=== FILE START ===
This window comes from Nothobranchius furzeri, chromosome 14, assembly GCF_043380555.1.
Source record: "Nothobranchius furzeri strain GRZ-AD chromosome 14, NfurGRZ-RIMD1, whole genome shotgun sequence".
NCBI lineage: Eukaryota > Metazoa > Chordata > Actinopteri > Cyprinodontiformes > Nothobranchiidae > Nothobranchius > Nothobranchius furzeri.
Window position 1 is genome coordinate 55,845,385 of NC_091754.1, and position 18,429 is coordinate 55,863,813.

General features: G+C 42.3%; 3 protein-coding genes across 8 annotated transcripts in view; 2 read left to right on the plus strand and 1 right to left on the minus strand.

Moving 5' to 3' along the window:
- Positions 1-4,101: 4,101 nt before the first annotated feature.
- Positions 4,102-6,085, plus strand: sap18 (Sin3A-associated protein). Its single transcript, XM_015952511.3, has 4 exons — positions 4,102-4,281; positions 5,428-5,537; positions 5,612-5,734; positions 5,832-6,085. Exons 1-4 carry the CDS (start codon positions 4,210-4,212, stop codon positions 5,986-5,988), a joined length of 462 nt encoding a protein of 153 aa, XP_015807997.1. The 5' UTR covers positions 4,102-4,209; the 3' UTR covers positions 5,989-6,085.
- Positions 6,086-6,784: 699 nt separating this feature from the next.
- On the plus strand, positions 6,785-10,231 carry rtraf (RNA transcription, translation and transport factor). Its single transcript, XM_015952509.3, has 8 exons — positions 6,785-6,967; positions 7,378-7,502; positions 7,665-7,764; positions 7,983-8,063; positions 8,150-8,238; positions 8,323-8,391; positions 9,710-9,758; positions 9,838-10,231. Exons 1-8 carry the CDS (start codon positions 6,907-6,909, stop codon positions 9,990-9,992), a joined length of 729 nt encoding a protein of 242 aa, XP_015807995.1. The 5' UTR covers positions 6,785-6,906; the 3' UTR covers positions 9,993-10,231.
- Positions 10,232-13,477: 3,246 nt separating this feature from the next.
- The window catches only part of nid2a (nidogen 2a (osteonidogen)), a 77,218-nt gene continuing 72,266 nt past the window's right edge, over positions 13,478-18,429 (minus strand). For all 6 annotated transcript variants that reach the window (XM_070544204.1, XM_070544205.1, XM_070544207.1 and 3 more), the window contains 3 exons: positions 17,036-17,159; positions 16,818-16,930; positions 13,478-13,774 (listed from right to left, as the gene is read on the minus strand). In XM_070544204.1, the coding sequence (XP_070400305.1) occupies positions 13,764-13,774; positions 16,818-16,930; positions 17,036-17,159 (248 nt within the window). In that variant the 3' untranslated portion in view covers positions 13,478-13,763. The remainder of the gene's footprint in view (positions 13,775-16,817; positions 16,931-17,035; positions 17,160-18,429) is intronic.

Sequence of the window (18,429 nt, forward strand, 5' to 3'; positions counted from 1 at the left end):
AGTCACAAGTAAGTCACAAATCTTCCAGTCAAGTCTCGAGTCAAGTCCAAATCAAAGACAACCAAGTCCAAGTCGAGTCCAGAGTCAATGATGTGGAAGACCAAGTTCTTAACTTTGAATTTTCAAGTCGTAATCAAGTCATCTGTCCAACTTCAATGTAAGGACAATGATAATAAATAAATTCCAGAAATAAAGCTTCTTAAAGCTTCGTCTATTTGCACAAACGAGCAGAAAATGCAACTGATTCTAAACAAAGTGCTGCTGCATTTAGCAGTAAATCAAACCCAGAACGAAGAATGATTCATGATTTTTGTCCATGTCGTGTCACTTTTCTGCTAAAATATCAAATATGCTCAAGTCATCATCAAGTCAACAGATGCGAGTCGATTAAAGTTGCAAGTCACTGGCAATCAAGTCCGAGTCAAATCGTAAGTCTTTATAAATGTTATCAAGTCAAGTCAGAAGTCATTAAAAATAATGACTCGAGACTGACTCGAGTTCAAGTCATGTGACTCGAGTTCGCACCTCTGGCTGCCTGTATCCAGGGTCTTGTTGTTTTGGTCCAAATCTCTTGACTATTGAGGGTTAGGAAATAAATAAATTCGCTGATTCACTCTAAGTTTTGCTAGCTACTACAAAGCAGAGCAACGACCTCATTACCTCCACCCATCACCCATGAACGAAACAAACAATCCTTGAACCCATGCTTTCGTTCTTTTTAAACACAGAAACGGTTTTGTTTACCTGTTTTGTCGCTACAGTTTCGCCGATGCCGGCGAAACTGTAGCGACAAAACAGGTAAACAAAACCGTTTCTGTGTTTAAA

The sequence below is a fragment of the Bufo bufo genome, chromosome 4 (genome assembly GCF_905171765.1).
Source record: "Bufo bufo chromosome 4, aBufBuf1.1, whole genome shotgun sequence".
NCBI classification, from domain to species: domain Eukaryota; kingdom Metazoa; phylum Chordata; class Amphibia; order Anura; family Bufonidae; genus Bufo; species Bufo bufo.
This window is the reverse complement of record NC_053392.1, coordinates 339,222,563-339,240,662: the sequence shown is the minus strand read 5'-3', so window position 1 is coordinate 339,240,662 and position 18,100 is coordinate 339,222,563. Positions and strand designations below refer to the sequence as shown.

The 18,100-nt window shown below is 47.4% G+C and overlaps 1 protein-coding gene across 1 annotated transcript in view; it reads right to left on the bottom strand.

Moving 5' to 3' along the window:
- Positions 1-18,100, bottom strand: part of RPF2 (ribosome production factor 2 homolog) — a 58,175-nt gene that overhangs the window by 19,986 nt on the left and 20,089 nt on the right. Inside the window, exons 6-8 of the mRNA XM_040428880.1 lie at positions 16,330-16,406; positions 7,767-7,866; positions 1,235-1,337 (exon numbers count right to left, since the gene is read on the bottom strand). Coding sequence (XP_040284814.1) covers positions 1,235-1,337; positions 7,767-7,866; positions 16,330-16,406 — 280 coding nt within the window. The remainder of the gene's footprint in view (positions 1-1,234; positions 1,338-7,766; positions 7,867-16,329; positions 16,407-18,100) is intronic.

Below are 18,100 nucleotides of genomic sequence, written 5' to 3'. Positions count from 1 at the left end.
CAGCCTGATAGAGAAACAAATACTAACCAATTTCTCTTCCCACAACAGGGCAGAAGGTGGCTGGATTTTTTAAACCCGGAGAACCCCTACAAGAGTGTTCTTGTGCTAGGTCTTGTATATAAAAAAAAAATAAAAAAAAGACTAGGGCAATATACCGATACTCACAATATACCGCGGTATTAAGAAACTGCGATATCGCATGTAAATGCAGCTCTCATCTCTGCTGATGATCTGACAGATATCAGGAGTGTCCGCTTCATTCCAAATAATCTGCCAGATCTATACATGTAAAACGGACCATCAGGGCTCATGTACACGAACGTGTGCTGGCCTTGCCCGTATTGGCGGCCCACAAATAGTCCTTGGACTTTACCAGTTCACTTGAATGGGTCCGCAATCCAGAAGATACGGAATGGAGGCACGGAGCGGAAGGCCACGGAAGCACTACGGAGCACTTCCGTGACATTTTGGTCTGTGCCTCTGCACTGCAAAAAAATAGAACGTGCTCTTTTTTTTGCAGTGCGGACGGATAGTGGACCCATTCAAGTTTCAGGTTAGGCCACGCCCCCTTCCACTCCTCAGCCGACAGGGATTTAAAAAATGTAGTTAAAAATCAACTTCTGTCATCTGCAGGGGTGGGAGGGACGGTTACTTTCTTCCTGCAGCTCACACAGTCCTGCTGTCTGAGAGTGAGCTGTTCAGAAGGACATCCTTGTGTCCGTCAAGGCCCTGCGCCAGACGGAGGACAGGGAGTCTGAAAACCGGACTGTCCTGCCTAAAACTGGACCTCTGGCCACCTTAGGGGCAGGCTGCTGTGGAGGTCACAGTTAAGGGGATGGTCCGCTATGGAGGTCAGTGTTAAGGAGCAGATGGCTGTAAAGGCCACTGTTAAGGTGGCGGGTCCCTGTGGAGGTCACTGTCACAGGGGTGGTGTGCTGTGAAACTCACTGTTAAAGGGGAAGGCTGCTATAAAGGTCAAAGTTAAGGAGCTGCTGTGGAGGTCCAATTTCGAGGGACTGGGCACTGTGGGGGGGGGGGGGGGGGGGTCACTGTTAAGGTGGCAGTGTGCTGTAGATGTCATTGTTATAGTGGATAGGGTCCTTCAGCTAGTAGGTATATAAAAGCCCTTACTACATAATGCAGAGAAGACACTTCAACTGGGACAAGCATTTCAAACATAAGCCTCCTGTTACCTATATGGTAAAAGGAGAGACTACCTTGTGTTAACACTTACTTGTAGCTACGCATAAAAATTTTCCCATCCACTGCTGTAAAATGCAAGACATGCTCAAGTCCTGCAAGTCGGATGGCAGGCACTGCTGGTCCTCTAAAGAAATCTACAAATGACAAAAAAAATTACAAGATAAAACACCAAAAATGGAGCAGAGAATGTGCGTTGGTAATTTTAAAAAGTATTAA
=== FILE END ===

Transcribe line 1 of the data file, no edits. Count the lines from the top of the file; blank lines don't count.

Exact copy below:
This window comes from Nothobranchius furzeri, chromosome 14, assembly GCF_043380555.1.